Hawaiki, Ancestral Polynesia
An Essay in Historical Anthropology
By Patrick Vinton Kirch
By Roger C. Green
Publisher: Cambridge University Press
Print Publication Year: 2001
Online Publication Date:January 2010
Chapter DOI: http://dx.doi.org/10.1017/CBO9780511613678.010
The immediate plant origins of the most important cultigens, the starch-producing staples … demonstrates three major characteristics of Oceanic agricultures: 1. Their derivative natures … 2. The importance of vegetative reproduction in the plant roster. 3. Arboriculture as a significant part of subsistence patterns.yen 1973:70
We have seen that the PPN speakers indexed their biotic world with a rich and complex terminology for plants, birds, shellfish, fish, and other life forms. On these ecologically varied low and high islands extending along the Tonga–Samoa lineament, they created distinctive modes of food production and extraction. How might one reconstruct the subsistence economy of Ancestral Polynesia, applying the triangulation method? In triangulation it is not necessary to always privilege linguistic evidence. A well-developed tradition of ethnobotanical research within Polynesia and Oceania – one thinks of Merrill (1954), Barrau (1965a, 1965b), and Yen (1971, 1973, 1991) – has long sought to reconstruct ancient forms of Oceanic cultivation and food production. More recently, historical linguists such as French-Wright (1983), Ross (1996a), and Osmond (1998) have concerned themselves with the reconstruction of Oceanic crop plant and horticultural terminologies, although this has been primarily at the POC rather than PPN level.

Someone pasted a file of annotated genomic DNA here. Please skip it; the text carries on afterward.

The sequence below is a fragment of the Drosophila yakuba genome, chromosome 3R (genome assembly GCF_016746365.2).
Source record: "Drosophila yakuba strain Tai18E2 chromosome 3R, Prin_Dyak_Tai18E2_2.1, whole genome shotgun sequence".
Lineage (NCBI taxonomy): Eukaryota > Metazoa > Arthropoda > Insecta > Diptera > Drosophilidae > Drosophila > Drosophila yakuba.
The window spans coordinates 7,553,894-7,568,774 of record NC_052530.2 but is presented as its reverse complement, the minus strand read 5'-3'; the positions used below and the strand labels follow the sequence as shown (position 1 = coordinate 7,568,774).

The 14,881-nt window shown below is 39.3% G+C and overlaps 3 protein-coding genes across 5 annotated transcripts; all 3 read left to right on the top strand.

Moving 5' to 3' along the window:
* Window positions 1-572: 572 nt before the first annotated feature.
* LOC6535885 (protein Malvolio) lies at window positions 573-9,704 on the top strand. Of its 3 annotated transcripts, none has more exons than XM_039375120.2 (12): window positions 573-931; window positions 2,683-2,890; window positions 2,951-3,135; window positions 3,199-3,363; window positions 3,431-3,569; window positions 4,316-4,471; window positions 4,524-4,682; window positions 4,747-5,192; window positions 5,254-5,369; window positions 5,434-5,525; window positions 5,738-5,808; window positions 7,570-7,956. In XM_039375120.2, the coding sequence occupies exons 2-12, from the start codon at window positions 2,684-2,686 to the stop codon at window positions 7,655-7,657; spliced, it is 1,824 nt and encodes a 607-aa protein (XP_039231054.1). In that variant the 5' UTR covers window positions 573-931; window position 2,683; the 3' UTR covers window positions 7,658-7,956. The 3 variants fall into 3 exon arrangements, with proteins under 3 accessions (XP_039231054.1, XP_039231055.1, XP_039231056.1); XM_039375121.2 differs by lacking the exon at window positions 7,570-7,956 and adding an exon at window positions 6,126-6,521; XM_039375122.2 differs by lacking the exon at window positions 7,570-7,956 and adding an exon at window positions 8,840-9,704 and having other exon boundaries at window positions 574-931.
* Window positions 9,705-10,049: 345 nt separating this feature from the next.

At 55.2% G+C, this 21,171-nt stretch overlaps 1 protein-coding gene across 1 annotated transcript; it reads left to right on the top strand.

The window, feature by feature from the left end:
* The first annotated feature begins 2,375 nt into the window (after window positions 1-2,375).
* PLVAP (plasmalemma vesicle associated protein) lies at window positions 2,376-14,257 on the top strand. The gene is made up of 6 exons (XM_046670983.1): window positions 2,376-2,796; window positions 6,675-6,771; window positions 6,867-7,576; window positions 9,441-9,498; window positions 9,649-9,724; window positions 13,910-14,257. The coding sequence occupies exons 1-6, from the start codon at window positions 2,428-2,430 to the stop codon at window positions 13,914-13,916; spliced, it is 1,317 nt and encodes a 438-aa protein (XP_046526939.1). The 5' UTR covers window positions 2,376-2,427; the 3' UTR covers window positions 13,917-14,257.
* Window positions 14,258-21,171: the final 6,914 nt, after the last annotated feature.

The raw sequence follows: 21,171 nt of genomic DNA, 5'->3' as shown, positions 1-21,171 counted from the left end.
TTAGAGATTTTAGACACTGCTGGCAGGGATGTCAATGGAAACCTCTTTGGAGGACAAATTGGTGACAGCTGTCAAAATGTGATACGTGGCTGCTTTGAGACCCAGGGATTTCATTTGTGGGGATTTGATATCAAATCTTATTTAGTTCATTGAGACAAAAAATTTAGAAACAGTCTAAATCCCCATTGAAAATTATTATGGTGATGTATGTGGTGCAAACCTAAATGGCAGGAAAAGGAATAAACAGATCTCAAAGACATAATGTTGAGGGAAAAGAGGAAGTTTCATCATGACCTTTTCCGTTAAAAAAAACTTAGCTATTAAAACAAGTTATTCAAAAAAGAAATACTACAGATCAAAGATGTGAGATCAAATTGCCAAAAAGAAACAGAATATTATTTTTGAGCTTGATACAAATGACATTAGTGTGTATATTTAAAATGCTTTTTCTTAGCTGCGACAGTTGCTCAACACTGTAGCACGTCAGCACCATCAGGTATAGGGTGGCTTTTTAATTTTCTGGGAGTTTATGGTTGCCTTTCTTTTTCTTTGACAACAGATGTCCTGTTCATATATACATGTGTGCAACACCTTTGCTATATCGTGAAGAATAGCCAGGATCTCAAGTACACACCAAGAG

For fishing and marine exploitation, a similarly long tradition of comparative ethnography includes the works of Beasley (1928), Anell (1955), Reinman (1967), and others, supplemented by studies of fishing gear incorporated within many of the museum ethnographies of the 1920s–1940s (e.g., Hiroa 1930, 1944; Beaglehole and Beaglehole 1938).